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One Saturday morning back in the summer of 2010, not long after Jo and I found out we would be moving to Switzerland to live, we were driving down to the beach for a surf. Jo produced a pen and notebook from her colourful Desigual bag and said, ‘Give me your list of top five must see places when we are in Europe.’ The names moved from the pages of my imagination fairly easily. Cities and countries that I had often contemplated without any focus on the reason why they appealed to me. Then as quickly as my list had appeared Jo flicked an equally impressive five into her book. By the time we’d reached the Esplanade at Mooloolabah we both had a top twenty.
Now forty sorties across the far flung breadth and borders of Europe and Africa over a two to three year period may have been slightly ambitious, but it gave us a lot of flexibility and many awesome options. Morocco and Marrakesh were in my original top five list. From reading my previous blogs some people might think that I have lived a shallow life that has been too easily influenced by the romance and allure of pop music culture. And I’d be the first not to deny that. I’m also very grateful that I have never stopped listening to music and that many artists over the last five decades have written and recorded songs that attracted my sensibilities. Especially songs about their experiences in foreign lands and cultures.
The top three songs for me that were written about, or in Morocco, would have to be Marrakesh Express, Kashmir and Since You’ve Been Gone.
Marrakesh Express was written by Graham Nash of Crosby Stills and Nash fame for their debut, self titled album in 1969. It describes the sights, sounds and colours that Nash experienced during a train trip from Casablanca to Marrakesh some three years before the song was released. Jimmy Page and Robert Plant supposedly wrote the lyrics and music for Kashmir (a region of Northern India) in the southern wastelands of Morocco for Led Zeppelin’s Physical Graffiti album released back in 1975. Page and Plant then revisited the Kashmir track with a new arrangement on their live reunion album, No Quarter, in 1994, which also happened to be partly recorded in Morocco.
But the big influence for me in regards to Marrakesh is Australian rocker and legend, Billy Thorpe. Jo and I saw him at a concert back in 2005 where he told the story of how he ended up in Marrakesh with his wife and family for his wife’s 50th Birthday back in 2000. Thorpie talked about the profound influence the culture and music of Morocco had on him during his holiday there and then played a few songs he had written about this experience. It was very different Thorpie and his acoustic guitar had a definite Middle eastern/North African feel about it. Sadly Billy died before he had a chance to finish this album of new songs. But thanks to the love of his good mate Michael Chugg and music industry friends, including Mick Fleetwood, Thorpie’s long awaited Tangiers album was released in October 2010. Tangiers ranks as one of my all-time favourite and most played albums. There is not one note of music or line of lyric on this album that doesn’t do it for me.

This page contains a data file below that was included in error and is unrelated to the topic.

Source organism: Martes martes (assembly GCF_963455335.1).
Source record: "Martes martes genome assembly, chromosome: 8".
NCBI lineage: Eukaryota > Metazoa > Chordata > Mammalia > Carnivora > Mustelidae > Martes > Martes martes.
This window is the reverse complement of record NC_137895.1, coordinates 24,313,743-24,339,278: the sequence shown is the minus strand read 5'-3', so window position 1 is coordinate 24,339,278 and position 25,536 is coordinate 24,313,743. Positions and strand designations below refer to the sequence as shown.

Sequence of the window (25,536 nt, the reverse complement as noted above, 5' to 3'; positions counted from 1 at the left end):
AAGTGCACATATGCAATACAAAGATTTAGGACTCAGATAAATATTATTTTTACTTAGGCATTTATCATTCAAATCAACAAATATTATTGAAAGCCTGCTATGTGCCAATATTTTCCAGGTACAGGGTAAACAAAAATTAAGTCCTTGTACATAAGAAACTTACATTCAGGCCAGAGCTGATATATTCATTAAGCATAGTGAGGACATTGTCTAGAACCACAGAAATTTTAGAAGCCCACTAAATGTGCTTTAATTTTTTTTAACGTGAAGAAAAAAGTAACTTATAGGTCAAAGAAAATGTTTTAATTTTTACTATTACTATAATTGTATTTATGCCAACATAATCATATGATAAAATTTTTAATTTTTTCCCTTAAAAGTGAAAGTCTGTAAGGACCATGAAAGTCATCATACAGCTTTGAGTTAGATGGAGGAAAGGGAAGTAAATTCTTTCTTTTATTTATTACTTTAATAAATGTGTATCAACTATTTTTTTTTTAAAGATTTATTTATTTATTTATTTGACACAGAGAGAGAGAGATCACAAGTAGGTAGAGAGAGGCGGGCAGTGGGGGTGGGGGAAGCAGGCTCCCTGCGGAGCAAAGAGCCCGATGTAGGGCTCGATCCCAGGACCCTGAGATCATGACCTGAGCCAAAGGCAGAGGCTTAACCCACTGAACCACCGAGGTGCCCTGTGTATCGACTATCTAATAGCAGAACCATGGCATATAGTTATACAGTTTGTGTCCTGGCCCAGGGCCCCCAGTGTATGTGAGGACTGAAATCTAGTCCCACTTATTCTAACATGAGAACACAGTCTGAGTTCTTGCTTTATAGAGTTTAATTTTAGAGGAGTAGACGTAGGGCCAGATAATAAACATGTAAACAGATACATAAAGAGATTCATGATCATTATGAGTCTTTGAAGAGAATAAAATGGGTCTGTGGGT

Marrakesh is sensual overload and I’m talking Spiritual sense here. Okay, I must admit that the snake-charmers were not my cup of tea and the need to pay everyone that came within range of the viewfinder on my Canon was a pain but it helped to make me more thoughtful in regards to the memories I wanted to bring back from Marrakesh with me. The people that we had the pleasure to meet and get to know can be best described as beautiful, helpful and caring and without them the history and architecture of Marrakesh would lack a true definition of colour. From somewhere in between the moments of the five am early morning call to prayer until the last drumbeat faded into my dreams long after midnight, a conscious understanding of what CSN, Led Zeppelin and Thorpie have been singing about for all these years was indelibly stamped on me.
One of the best times for me whenever Jo and I are in a new and exotic environments is my before breakfast, camera walks down and along the backstreets of these ancient cities. Nothing in full light can ever compare to the people,scenery and colours that pass from the brush of a sunrise (or a sunset) in these streets less traveled. Last Monday morning, as I found my way back into the organized mayhem of horse carriages and motor scooters as they mingled along the main road outside the Spice Souk in the old Jewish quarter, I had an overwhelming sense of my father. And I really missed him ... and his blue eyes.